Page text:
Friday, March 31, 2006

Reading material


Off to the country for the weekend for the annual parish retreat. It has been a long wet winter, too much of it spent indoors. I expect to enjoy some country living among friends on the journey.

In case anyone is lacking for reading material for the weekend, here are some interesting tidbits.

black looks has a long post on the growth of African blogging. Women are becoming more active in that corner of the blogosphere and one response has been an outpouring of misogyny and homophobia. She writes:

The blogosphere reflects the non-cyber world in that the lack of shared values, ideological consensus and cultural differences amongst people can and does result in conflicts and confrontations betweens groups and individuals on their blogs. Thus the dichotomies of gender – male and female; sexual preference – heterosexual and homosexual; geographical location – Africa the homeland and Africa the Diaspora; African and non-African all have the possibility of being exacerbated because except in the case of gender these pairs are not often thrown together within the same space.

[She asks] how can we ... create a network of mutual support that values freedom and diversity? We need to seize the time, find each other and work together.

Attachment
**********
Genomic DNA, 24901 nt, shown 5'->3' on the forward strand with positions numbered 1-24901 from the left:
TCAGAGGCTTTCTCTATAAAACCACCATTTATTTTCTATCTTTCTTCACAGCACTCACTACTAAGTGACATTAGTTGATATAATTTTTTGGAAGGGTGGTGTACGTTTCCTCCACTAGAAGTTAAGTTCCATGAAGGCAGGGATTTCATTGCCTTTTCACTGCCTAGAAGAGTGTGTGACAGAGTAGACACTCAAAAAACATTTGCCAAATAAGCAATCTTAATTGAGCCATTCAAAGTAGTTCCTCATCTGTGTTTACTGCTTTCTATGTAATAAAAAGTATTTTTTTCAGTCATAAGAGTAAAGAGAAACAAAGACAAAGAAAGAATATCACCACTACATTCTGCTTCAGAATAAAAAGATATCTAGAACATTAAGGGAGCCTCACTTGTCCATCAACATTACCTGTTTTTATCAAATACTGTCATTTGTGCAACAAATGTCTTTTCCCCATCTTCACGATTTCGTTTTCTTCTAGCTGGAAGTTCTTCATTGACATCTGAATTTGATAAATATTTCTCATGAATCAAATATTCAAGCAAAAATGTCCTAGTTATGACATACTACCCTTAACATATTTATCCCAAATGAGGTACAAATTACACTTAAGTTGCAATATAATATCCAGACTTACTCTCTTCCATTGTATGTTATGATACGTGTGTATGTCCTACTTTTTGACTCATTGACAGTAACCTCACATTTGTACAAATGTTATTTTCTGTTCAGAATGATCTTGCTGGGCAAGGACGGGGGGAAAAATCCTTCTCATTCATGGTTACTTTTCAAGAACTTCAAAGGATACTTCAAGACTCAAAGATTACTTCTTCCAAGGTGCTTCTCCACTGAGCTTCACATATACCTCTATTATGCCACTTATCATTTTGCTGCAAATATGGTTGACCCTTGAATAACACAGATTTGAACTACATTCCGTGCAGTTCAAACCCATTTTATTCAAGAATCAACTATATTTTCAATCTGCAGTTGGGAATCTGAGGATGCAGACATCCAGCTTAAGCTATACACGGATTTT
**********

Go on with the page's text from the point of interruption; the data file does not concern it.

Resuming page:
Check it out.

Abu Aardvark (Marc Lynch) has done his scholarly duty and delved into the captured Iraqi documents (said to derive from the Saddam Hussein era) that the U.S. government has dumped on the web. In general, he is not convinced there is much that wasn't known before. But he did find possible evidence that Hussein's regional militia was getting its information from an unlikely source.

Since the three surviving kidnapped Christian Peacemakers were released from their captivity last week, there has been an outpouring of venom from U.S. and British war supporters. The CPT folks must be foolish, ungrateful, and hopelessly naïve. Geov Parrish at Eat the State has written a sensible, sensitive and entirely secular appreciation of the work of the Christian Peacemaker Teams. He points out:

Even having lost a member, the survival rate of Christian Peacemaker Teams delegations is rather better than that of the US military; clearly, they know what they are doing, and in an environment where every American outside the Green Zone is in extreme danger, clearly their good work (usually) protects them.

I'm off to commune with the cows. Unhappily, the weather report predicts hail!

1 comment:

Ethan said...

Jan: I really need to read your blog every day! Just spending a half-hour reading the past week's posts has enriched me. If my work computer didn't suck so much I'd be able to check it out at FOR; maybe that will change in the coming weeks. All for now! love, E

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